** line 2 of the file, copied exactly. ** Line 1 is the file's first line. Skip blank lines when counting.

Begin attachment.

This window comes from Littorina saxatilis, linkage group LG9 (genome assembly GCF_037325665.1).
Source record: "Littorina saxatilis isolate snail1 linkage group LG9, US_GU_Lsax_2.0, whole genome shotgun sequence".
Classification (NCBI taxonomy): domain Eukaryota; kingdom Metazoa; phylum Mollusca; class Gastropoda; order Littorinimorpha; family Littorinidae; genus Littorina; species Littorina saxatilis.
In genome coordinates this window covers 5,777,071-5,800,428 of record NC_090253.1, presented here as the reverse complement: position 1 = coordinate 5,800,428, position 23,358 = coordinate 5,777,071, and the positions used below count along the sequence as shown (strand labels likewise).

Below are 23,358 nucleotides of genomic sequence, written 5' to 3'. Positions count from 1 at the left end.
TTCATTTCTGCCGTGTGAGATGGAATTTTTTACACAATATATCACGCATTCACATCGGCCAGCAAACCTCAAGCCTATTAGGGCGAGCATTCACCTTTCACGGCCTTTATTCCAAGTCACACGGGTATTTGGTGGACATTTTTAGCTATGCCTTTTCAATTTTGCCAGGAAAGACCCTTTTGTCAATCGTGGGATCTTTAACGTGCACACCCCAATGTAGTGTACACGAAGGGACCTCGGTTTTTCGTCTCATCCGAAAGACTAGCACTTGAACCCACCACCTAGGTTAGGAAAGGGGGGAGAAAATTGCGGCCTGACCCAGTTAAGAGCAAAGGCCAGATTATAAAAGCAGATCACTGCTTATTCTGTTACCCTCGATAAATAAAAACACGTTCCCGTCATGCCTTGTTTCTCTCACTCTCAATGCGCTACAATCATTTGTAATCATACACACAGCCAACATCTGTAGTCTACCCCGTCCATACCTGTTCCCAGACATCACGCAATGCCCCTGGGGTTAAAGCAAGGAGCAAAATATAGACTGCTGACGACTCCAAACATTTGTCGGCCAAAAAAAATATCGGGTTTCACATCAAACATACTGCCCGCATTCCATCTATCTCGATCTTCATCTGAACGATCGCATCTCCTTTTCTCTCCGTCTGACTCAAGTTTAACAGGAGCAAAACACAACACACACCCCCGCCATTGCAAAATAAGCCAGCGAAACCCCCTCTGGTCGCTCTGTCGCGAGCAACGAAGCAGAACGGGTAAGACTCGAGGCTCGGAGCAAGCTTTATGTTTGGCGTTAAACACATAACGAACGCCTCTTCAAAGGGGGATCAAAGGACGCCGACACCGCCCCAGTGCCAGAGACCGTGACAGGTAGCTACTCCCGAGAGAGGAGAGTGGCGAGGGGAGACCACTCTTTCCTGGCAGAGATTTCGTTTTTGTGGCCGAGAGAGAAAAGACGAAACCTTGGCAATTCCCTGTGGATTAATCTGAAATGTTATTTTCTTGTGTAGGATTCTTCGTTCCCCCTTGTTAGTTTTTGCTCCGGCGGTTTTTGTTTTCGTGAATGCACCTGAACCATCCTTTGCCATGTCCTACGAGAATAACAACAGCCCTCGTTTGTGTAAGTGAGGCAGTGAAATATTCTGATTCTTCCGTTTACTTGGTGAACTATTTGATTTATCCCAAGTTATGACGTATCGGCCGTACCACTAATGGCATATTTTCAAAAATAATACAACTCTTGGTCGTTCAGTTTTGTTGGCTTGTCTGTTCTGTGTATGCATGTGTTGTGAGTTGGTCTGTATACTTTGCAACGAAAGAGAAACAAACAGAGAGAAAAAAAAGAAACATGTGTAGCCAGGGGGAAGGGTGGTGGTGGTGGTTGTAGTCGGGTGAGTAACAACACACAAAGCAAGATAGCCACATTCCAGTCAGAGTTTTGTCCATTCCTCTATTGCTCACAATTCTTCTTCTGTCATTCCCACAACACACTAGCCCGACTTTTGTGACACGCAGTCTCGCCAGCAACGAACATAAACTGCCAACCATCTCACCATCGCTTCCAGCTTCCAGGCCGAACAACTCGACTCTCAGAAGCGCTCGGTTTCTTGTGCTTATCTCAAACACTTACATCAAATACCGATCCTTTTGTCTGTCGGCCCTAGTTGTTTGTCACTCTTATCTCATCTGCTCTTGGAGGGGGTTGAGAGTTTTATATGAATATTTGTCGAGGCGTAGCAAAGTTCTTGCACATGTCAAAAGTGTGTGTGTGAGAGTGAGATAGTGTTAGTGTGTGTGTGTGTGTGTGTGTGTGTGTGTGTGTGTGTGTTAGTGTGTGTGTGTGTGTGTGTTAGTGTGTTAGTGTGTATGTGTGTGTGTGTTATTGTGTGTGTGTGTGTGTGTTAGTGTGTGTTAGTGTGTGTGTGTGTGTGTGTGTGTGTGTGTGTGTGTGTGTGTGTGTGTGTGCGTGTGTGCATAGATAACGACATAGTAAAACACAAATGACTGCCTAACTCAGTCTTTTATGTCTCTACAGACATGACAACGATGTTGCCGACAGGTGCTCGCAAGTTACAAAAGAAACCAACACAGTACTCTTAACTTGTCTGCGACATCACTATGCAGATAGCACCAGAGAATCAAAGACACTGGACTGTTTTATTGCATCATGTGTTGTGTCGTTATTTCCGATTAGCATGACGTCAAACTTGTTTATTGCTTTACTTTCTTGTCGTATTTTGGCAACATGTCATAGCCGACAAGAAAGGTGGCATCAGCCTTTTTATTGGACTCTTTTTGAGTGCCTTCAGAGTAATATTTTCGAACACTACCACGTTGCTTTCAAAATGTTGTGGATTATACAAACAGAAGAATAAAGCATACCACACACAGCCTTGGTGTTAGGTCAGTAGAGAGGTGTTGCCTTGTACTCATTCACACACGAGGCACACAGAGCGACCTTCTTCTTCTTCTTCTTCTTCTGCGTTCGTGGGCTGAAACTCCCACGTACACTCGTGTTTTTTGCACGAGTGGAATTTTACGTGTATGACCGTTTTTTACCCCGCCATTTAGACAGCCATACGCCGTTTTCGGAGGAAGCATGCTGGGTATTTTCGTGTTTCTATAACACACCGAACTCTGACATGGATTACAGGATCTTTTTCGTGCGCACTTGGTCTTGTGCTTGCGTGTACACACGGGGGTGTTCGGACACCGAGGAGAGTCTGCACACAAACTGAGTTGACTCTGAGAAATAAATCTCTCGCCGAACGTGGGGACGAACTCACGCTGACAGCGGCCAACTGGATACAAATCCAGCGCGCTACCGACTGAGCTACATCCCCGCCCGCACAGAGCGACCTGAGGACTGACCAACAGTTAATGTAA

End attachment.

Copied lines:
Source record: "Littorina saxatilis isolate snail1 linkage group LG9, US_GU_Lsax_2.0, whole genome shotgun sequence".